New report breaks the myth of fast fashion's so-called 'circular economy' - Greenpeace

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Press release - 18 September, 2017

Milan, 18 September 2017 – At the opening of Milan Fashion Week today, Greenpeace Italy is hosting a debate with representatives of small and medium-sized fashion companies from different parts of Europe who are taking steps towards “slowing fashion”. “Slowing fashion” is a model that does not compromise on ethical, social and environmental values and involves customers, rather than encouraging them to over-consume ever-changing trends.

Greenpeace’s new report, “Fashion at the crossroads”, presented today in Milan, shows examples of “slowing the loop” solutions as alternatives to the current material-intensive business model. For the first time ever, an open database of nearly 400 entries, put together under a coherent framework, will help design more sustainable scenarios for the fashion industry. [1]

“A ‘circular economy’ is the latest meme being used across the EU and worldwide, but behind this nice phrase lies the industry’s fantasy that circularity can fix a material-intensive system; selling the promises of 100% recyclability which is unlikely to come true,” said Chiara Campione, Greenpeace Italy Senior Corporate Strategist.

Greenpeace warns that an effective six year-long effort to reduce hazardous chemicals from the textile global supply could be ruined by a premature ‘circular economy’ where recycling happens before detoxing processes and materials occur, while the overall growing intensity of production continues to pose a serious threat to the environment.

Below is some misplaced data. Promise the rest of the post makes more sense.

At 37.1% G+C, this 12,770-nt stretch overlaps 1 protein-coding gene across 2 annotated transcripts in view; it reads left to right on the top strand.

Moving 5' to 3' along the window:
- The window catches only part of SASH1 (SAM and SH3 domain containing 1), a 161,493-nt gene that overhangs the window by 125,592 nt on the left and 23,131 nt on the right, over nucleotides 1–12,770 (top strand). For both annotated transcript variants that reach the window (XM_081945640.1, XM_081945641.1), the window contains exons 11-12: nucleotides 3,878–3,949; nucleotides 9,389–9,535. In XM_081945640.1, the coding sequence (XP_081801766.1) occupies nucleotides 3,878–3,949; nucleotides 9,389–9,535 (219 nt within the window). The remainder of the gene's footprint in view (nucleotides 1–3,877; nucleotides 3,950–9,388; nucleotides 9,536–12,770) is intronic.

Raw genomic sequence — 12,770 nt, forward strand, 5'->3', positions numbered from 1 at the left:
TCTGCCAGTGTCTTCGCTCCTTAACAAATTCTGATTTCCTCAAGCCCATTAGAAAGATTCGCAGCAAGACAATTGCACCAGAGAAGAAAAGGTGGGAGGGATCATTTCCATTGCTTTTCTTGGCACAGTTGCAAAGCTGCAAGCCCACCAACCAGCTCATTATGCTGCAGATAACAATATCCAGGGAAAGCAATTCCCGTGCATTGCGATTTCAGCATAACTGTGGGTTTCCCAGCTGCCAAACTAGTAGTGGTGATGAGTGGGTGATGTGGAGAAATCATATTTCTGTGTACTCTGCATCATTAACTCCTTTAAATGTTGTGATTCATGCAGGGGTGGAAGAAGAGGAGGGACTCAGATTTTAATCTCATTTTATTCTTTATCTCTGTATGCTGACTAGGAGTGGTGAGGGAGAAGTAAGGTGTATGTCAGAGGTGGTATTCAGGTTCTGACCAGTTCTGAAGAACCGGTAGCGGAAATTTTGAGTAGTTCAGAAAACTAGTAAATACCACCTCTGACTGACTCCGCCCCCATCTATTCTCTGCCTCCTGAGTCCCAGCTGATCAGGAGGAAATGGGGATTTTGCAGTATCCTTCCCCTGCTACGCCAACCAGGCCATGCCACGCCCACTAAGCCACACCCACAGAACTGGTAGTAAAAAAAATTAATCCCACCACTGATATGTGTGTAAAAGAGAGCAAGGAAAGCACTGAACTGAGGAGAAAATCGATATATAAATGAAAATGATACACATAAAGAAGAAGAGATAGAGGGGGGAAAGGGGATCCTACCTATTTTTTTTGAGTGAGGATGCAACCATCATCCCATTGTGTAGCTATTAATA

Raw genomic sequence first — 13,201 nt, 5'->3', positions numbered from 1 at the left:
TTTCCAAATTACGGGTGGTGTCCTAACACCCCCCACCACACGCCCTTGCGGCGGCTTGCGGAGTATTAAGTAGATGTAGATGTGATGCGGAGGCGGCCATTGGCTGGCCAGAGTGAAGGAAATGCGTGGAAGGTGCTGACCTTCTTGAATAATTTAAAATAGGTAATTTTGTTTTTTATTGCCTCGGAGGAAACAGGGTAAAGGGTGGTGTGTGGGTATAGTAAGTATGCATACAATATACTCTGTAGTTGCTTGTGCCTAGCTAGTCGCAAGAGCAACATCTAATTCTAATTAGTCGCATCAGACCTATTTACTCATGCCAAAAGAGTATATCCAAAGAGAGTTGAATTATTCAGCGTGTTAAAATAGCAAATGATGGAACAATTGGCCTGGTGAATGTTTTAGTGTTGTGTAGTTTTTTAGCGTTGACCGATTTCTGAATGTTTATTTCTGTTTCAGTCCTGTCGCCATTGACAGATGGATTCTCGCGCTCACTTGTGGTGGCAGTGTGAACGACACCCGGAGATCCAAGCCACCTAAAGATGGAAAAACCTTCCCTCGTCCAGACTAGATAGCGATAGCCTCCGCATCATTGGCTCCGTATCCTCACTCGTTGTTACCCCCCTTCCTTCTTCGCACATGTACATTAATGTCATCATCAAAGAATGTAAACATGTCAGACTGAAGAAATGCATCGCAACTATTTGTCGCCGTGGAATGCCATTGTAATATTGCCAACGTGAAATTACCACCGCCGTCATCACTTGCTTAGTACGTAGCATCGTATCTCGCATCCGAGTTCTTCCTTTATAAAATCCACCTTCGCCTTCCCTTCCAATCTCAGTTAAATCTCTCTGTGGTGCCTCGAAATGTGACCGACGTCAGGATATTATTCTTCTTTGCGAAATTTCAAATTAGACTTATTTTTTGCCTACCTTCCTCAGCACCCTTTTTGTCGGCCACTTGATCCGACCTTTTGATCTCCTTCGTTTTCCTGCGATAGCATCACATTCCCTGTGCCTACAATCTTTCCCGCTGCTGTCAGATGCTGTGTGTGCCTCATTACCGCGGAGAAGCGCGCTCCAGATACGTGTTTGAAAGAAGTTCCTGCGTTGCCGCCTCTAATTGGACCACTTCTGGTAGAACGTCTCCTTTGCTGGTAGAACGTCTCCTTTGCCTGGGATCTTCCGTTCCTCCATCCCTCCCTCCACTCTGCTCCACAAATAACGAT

“Our aim is to provide a critical response to the premature and incomplete ‘circular economy’ promoted by large global brands. The Pulse report, recently presented at the Copenhagen Fashion Summit, envisions a so-called ‘circular’ future for the sector that would rely even more on environmentally harmful polyester and still seeks growth in material output without questioning the overproduction, overconsumption and the subsequent decrease in the quality and longevity of our clothes,” Campione said.

“Slowing the flow of materials - and detoxing - is the prerequisite to closing the loop,” said Campione. “Today we have given the floor to some pioneers of this vision who are engaged in five essential areas of intervention: design for longevity, design for reduced impacts, design for recycling, end-of-life systems and alternative business models”.

Representatives from Vaude, Nudie Jeans, Consorzio Italiano Detox, Orange Fiber, L’Herbe Rouge and Kleiderei have been the speakers at today’s podium debate but the field is open to innovations from any company that wants to extend the lifespan of clothing through quality, design, mindset change and repair services and in general offer new alternative business models. In the meantime, Greenpeace calls on public authorities to adopt policies for producer responsibility which require mandatory take-back, preventing disposal and rewarding design improvements.

[ENDS]

Notes for Editors

[1] The report, published Greenpeace Germany, can be accessed here. The overview is available here.

[2] With its Detox campaign, Greenpeace has been fighting successfully for a cleaner textile industry, committing 80 global textile brands and suppliers to ban hazardous chemicals from their supply chain by 2020. However, to protect our planet and our health around the globe we need to go a step further. We need to change the way we consume clothing and tackle consumption habits, unsustainable lifestyles and seek for happiness in places other than shopping malls.

Media contacts:

Gabriele Salari, Greenpeace Italy, +39 342 5532207

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